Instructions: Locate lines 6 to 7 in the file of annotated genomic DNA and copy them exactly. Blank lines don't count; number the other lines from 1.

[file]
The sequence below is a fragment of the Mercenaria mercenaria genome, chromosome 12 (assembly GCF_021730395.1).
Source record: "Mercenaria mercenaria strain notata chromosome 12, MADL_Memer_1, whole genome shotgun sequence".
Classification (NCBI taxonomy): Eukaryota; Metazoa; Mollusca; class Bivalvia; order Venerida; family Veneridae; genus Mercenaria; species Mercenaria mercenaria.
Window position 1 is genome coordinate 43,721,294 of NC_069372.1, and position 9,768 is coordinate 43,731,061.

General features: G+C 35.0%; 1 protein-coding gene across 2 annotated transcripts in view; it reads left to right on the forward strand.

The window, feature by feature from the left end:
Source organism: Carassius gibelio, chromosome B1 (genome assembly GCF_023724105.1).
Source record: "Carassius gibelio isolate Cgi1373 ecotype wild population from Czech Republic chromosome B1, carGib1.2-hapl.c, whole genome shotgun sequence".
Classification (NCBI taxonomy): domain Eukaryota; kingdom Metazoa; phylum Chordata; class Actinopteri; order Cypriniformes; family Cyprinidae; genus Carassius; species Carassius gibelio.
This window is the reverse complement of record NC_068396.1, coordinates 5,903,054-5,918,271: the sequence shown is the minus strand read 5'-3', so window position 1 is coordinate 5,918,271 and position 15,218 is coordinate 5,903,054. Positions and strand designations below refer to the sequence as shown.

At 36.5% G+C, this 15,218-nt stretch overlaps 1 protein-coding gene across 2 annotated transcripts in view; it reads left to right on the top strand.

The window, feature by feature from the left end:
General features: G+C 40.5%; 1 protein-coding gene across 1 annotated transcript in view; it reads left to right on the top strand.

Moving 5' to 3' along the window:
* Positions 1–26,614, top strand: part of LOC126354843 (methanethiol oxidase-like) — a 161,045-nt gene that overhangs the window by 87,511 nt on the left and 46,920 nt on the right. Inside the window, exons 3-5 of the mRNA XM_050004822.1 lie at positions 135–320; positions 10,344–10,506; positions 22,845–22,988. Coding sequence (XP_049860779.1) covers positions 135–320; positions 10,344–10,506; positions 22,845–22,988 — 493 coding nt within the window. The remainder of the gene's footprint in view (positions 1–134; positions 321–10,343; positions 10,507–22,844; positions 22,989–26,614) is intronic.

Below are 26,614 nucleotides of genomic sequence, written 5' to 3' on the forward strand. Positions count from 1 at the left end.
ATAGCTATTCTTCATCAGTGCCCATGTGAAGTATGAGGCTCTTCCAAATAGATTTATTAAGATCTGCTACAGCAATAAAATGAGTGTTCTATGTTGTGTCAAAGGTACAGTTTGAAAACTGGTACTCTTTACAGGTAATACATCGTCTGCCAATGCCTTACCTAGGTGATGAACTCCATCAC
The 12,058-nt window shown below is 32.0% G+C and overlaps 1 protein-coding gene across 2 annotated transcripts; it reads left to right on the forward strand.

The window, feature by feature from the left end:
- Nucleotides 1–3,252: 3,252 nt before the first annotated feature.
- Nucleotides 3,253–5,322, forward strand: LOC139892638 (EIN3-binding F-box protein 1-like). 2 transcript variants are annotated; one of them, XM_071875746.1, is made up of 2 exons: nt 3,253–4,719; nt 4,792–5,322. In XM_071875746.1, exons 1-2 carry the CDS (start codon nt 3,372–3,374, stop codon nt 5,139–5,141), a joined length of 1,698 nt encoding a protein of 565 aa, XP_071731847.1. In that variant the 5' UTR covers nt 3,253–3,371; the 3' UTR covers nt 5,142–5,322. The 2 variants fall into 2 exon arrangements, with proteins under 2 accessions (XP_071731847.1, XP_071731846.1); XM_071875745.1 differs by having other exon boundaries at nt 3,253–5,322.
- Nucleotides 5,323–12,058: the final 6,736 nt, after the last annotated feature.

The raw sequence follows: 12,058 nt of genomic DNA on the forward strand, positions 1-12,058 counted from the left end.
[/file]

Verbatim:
The window, feature by feature from the left end:
Source organism: Carassius gibelio, chromosome B1 (genome assembly GCF_023724105.1).